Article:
Radiant Heat Insulation
Thea in Maine recently emailed us a question about radiant heat insulation. He has radiant heat tubing stapled to the bottom of the plywood sub-floor in his house and the insulation that was installed by the builder is falling down and doesn’t appear to be installed properly. Thea asked me what method we recommend for radiant tubing that’s stapled to the bottom side of the sub-floor.
First let me start by saying we’re not experts in radiant heat. We can only share our experiences with it in homes that we’ve built and my own personal home.
Thea explained that the insulation in his home was stapled up tight against the sub-floor. He was also concerned that there wasn’t any type of reflective surface (foil faced or an independent foil product) installed below the radiant tubing.
My home was built with radiant tubing stapled to the bottom side of the 3/4″ plywood sub-floor. I have 1/2″ thick engineered Brazilian Cherry flooring installed above that. The floor joists are 11 7/8″ deep TJI engineered I-beam joists. I have R19 fiberglass kraft faced insulation stapled to the bottom of the joists. This creates an air space of approximately 6″ between the tubing and the fiberglass insulation.
I can tell you that my radiant heating system works extremely well. I have no “hot” spots that we’ve identified over the course of four winters. Our heating bill has been very reasonable. And I’d rate the overall performance as excellent. In fact, I wouldn’t change anything with regards to the radiant heat.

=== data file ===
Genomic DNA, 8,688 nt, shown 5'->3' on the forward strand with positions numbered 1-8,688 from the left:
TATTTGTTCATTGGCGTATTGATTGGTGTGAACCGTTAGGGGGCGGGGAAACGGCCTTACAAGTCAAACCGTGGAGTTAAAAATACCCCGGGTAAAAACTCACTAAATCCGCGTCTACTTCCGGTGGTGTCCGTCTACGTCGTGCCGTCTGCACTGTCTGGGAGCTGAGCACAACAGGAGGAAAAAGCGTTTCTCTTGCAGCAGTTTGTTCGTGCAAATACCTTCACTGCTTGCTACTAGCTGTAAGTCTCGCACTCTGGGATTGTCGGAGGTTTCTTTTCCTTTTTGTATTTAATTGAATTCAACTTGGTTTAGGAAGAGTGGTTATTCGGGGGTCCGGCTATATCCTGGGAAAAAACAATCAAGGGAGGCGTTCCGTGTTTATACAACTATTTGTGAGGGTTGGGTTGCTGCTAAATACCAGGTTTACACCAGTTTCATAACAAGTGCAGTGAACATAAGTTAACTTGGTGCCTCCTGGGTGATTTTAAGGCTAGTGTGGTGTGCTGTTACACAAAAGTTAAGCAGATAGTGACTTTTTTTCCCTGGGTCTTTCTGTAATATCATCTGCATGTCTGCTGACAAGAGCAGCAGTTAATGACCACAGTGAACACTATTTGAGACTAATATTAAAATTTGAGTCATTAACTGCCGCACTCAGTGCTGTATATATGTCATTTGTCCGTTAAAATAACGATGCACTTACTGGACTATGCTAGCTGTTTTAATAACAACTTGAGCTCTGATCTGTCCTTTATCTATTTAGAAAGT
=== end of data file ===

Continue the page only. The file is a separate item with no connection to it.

Here are our thoughts on insulating a sub-floor with radiant tubing:
- We really don’t think a reflective surface will do much of anything. We can see however why some folks might want to use an aluminum heat transfer plate. The reason would be to evenly distribute the heat to prevent hot spots. I haven’t had any problems so again this may be a case by case issue.
- For me the issue seems fairly straight forward. Heat (or cold) will travel the path of least resistance. Thermal resistance is measured with R values. I installed R19 insulation below the radiant tubing. Wood has an R value of between 0.7 and 1.2 per inch. If we have 2 inches of wood, that would be a maximum of 2.4, call it 3. So it’s quite clear to me that it’s easier for the heat to travel up through the wood than it is to travel down (which heat doesn’t do naturally) and through R19 of insulation.
- Probably just as important is to discuss this issue with your builder, HVAC contractor and friends and family with a similar system. Finding the right combination is the key, each HVAC contractor should have a combination of factors that works well for them. Ask lots of questions and you should be ok.